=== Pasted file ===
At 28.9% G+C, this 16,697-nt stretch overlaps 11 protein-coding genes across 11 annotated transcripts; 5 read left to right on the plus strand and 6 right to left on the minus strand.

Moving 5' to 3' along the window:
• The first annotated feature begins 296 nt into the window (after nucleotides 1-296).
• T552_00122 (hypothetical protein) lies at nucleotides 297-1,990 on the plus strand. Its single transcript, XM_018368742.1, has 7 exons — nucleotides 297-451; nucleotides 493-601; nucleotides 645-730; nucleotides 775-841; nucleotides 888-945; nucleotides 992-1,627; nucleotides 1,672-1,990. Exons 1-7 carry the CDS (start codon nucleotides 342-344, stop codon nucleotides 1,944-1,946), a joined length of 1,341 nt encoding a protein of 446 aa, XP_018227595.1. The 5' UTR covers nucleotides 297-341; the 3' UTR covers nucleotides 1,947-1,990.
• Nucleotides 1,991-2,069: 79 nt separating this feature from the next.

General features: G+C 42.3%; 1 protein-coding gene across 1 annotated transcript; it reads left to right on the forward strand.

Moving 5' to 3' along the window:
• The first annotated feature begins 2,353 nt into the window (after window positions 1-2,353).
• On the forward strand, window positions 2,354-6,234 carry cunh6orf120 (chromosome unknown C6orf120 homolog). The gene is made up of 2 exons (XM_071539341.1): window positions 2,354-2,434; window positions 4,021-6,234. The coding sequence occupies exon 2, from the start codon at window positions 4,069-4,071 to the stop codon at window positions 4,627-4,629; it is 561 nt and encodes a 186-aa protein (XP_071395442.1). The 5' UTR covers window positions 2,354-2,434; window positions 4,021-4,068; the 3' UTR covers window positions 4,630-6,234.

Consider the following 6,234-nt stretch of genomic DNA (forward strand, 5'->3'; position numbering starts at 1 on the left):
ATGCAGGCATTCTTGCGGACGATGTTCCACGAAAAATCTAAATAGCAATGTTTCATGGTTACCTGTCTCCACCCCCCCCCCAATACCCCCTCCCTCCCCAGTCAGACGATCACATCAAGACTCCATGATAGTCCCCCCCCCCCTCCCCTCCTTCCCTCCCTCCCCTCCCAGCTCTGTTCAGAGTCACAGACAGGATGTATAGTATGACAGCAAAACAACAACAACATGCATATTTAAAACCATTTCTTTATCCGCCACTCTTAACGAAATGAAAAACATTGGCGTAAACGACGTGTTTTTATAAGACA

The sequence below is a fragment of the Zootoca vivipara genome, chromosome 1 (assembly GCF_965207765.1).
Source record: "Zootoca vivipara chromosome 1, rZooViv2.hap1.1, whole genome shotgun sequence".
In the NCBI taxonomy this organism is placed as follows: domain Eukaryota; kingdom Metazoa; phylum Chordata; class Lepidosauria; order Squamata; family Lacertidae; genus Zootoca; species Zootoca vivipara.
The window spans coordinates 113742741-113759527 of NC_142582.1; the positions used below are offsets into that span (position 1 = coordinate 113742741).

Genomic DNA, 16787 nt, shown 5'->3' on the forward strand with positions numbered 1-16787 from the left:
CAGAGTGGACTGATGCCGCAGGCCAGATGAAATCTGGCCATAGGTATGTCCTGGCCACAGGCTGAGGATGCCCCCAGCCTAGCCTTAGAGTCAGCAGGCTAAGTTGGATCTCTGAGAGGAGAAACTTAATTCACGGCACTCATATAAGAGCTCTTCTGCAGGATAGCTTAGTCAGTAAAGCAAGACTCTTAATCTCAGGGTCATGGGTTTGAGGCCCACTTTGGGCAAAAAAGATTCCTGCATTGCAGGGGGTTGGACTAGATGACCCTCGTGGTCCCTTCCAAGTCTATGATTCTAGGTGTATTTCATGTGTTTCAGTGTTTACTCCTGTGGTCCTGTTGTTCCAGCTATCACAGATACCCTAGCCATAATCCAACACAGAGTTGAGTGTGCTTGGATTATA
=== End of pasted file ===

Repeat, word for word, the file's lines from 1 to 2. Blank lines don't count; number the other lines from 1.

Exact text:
At 28.9% G+C, this 16,697-nt stretch overlaps 11 protein-coding genes across 11 annotated transcripts; 5 read left to right on the plus strand and 6 right to left on the minus strand.

Moving 5' to 3' along the window: